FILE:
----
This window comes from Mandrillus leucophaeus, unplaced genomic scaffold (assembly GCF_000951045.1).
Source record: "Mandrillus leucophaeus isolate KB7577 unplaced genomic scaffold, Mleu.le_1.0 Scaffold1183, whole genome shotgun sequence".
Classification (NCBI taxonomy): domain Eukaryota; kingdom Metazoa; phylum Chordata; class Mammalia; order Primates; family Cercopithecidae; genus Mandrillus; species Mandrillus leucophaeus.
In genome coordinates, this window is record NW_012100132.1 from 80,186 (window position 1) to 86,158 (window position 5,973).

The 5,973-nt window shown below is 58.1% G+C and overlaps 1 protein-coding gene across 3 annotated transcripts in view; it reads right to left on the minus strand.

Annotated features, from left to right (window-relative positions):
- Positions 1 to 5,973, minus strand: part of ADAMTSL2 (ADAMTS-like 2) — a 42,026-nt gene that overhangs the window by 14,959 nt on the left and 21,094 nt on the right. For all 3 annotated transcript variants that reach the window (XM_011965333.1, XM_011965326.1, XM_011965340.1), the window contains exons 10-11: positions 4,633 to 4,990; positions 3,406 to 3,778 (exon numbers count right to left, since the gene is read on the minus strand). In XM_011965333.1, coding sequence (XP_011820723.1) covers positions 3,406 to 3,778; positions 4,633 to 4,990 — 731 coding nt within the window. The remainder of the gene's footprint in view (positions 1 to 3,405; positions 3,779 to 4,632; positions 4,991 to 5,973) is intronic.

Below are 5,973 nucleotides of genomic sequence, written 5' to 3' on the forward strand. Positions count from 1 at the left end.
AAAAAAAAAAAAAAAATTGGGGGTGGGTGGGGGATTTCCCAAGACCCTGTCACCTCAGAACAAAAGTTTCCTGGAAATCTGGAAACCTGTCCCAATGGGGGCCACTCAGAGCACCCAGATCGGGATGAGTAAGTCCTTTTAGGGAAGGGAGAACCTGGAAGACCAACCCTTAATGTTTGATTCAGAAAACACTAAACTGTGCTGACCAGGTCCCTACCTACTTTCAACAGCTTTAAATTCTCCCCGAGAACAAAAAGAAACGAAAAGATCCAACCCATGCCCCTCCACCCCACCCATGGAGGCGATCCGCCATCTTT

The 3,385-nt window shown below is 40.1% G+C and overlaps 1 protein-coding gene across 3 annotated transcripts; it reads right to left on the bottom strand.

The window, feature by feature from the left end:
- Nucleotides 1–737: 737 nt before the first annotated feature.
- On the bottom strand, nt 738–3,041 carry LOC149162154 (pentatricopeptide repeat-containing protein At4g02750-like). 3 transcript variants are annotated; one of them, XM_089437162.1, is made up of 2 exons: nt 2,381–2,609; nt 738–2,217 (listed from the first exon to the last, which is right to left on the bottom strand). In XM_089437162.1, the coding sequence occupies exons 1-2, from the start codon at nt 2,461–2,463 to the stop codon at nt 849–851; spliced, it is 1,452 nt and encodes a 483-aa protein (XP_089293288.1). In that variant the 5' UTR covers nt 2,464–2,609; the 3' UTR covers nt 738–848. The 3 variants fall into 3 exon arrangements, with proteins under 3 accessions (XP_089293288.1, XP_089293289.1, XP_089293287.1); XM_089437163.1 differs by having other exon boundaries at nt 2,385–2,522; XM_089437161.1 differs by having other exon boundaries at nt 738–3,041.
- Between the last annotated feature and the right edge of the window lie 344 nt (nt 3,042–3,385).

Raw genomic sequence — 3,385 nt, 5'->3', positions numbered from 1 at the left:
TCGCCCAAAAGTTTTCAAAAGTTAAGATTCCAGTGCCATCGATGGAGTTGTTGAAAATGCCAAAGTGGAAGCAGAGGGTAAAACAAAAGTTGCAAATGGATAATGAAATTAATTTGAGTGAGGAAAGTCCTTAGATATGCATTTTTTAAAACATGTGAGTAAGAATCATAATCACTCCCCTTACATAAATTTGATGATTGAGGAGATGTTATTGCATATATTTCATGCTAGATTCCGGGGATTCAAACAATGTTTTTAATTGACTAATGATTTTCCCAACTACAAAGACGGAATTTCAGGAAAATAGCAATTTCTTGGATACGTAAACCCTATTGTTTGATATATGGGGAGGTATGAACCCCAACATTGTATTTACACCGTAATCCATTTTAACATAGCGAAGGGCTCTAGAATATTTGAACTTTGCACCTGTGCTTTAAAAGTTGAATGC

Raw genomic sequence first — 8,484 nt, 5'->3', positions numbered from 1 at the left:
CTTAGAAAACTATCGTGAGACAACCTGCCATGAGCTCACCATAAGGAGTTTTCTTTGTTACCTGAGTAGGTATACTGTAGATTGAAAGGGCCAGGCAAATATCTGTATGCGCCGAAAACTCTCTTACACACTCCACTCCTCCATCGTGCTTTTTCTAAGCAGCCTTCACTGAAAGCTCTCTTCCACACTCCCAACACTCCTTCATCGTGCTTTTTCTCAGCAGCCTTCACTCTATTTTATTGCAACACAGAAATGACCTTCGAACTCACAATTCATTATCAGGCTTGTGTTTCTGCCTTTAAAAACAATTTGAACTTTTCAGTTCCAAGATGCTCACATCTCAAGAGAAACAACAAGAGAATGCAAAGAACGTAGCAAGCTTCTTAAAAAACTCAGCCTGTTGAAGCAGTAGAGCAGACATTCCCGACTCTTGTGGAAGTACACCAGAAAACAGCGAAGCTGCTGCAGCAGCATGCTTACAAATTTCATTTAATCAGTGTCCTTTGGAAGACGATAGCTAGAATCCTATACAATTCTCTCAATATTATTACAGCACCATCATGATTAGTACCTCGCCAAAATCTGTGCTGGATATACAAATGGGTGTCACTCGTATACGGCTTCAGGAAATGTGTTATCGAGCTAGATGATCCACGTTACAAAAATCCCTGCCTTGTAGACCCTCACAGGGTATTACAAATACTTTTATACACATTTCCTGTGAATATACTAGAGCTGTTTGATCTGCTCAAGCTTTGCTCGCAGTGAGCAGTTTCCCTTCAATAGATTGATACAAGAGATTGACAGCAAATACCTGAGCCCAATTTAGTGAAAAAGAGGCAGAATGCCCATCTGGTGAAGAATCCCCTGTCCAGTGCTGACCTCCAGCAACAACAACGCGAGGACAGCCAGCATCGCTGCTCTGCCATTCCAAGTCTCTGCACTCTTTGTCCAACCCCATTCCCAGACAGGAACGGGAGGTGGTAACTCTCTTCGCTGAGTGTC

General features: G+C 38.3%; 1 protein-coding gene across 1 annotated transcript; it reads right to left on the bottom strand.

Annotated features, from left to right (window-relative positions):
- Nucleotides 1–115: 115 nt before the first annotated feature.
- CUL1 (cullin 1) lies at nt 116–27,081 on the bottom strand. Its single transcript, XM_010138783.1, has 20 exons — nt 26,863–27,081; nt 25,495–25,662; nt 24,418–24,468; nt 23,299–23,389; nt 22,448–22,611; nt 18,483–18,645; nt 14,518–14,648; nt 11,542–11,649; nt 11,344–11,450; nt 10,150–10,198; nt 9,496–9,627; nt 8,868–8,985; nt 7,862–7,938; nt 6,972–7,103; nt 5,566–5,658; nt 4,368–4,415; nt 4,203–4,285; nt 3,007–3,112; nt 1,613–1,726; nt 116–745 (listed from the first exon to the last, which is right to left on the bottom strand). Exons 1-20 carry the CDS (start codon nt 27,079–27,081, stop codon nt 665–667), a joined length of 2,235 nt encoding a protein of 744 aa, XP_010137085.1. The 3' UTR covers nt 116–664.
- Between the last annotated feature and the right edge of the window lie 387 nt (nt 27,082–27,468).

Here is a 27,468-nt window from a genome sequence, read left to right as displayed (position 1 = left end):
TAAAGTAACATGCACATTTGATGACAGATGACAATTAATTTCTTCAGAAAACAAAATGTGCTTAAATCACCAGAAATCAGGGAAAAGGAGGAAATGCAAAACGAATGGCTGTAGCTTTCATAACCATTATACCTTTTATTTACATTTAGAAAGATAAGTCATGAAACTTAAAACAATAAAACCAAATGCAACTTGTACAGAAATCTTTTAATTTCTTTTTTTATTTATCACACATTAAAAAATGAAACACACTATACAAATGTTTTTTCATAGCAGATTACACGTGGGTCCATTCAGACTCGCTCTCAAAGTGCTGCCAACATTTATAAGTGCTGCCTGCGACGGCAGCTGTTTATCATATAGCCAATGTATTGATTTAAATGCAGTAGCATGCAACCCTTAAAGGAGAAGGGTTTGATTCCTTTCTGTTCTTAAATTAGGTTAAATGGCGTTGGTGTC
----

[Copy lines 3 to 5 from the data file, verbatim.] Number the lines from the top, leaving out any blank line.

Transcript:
Classification (NCBI taxonomy): domain Eukaryota; kingdom Metazoa; phylum Chordata; class Mammalia; order Primates; family Cercopithecidae; genus Mandrillus; species Mandrillus leucophaeus.
In genome coordinates, this window is record NW_012100132.1 from 80,186 (window position 1) to 86,158 (window position 5,973).

The 5,973-nt window shown below is 58.1% G+C and overlaps 1 protein-coding gene across 3 annotated transcripts in view; it reads right to left on the minus strand.